Blood on the hillsThough insufficient, the parliamentary probe committee's recommendations on the Soti killings must be implemented to provide justice to the victims.
A parliamentary committee formed to probe the killings of six youths in Soti village of Chaurjahari Municipality in Rukum (West) has submitted its report to Speaker Agni Sapkota. On June 8, the House of Representatives formed the nine-member probe committee, led by Nepal Communist Party lawmaker Devendra Paudel, following pressure from opposition parties and activists. The report has rightly called the mass killing was a crime against humanity. It also said the crime was premeditated and organised by the family of a 17-year-old girl that was unhappy about their daughter's planning to marry a man from a so-called lower caste.
The report indicted the local police for failing to fulfil their duty to protect the victims even though they were aware that the incident was underway. It pointed out how the police failed to accurately report the crime scene and the locations where the bodies of the victims had been found and also to record statements of those who had recovered the bodies. The police, as per the report, took the injured under control instead of the attackers, which points to a serious flaw in the investigation process. The report’s findings, which expose the flawed criminal investigation system, should serve as a wake-up call for the police force to train its men and women in uniform more rigorously and instill in them a sense of duty and responsibility.
Further, the report cast doubt on the authenticity of the autopsy report as the doctor who carried it out had a conflict of interest. It also stated that the laws for putting an end to caste discrimination are not sufficient and that the government has not implemented its commitments to the international community to stop caste-based discrimination. But the report failed to acknowledge growing calls among Dalit activists to declare the victims martyrs of caste killings.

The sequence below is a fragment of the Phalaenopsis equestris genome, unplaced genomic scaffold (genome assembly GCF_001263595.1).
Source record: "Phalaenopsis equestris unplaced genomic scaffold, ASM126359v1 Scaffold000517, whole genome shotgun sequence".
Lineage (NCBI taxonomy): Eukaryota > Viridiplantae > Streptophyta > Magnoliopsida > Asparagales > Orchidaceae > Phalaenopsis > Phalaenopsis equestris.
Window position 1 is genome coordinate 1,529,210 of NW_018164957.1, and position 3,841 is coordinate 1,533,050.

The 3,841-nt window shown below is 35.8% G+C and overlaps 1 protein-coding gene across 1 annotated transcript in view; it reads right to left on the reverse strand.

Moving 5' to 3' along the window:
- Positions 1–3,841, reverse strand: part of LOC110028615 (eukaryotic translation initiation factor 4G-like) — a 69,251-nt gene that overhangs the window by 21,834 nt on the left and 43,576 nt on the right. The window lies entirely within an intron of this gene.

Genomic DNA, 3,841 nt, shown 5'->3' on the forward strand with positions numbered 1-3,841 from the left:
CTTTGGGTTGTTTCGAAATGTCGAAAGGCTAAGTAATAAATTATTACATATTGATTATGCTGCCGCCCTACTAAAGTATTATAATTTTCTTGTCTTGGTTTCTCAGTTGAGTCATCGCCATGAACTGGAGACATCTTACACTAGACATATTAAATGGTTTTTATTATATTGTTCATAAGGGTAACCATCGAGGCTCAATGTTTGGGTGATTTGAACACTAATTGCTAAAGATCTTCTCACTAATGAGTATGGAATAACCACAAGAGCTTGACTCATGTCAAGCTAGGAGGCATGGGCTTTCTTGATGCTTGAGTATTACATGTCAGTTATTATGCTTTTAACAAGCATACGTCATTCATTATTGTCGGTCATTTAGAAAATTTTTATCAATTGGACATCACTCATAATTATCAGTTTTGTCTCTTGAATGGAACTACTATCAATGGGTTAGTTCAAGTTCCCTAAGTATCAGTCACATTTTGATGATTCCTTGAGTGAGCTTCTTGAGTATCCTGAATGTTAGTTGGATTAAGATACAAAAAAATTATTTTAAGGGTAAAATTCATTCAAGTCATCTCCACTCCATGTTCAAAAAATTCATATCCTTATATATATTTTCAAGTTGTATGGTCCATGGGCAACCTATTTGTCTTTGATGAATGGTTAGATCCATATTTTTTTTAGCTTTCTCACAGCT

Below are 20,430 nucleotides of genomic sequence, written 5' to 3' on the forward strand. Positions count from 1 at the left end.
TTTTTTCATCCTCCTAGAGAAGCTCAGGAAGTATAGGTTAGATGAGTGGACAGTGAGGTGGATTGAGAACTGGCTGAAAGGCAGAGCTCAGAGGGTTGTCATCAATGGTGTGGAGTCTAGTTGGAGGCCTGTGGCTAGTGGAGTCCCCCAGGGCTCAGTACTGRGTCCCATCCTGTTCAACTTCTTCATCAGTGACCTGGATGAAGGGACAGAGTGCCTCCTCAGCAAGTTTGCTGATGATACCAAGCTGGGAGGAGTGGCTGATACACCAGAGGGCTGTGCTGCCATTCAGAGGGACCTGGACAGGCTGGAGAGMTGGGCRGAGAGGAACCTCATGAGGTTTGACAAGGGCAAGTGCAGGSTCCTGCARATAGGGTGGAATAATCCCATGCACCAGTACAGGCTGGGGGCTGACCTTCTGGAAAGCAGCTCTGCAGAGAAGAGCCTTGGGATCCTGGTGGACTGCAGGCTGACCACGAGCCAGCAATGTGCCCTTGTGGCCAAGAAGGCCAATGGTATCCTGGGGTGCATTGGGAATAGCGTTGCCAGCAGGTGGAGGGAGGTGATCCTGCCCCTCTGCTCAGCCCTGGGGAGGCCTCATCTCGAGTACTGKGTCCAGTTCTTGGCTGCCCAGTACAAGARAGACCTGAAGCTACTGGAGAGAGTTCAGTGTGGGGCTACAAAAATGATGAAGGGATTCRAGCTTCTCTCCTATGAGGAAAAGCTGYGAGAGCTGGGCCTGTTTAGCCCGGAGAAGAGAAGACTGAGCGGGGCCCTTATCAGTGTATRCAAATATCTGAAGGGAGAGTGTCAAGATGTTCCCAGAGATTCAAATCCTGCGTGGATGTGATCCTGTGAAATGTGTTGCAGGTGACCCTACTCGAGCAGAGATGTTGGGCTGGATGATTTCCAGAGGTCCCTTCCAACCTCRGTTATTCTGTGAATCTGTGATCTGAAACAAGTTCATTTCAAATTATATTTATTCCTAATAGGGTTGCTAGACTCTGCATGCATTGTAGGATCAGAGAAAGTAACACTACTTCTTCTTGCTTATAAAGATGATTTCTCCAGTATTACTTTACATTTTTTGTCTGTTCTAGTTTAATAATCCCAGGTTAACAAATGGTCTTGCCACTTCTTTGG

The report made 24 recommendations including the need to conduct further investigations into the incident owing to flaws in the police enquiry. It also recommended a provision of compensation, education, health, livelihood and employment for the dependents of the victims, and punishment in the incidents of caste discrimination based on zero tolerance policy. However, the recommendations failed to explain whether providing compensation to the victims helps stop crimes against Dalits in the future. It also failed to recommend structural changes that would be more effective for the upliftment of Dalits.
What’s more, some of the recommendations are just a carbon copy of the recommendations made in previous probe reports. They are as vague and ritualistic as making the National Dalit Commission more effective, appointing officials in the commission, effectively implementing the constitution, and ensuring proportional representation of Dalits. However, the recommendations still pave the way for providing some sense of justice to the victims. A failure to implement them effectively will be a blot on the credibility of parliamentary committees in the future.The probe report has come at a time when Parliament has been prorogued. This means that it will not be debated as widely as it should be. In this context, the suspicion raised by The Kathmandu Post in its June 8 editorial that the report may be condemned to gather dust in government offices is a real possibility. The government, thus, must be pressured into publicising the report widely and implementing the recommendations. The Post reiterates its call on rights activists, civil society members and the public to keep a close vigil to ensure that the recommendations are implemented effectively and the victims get justice.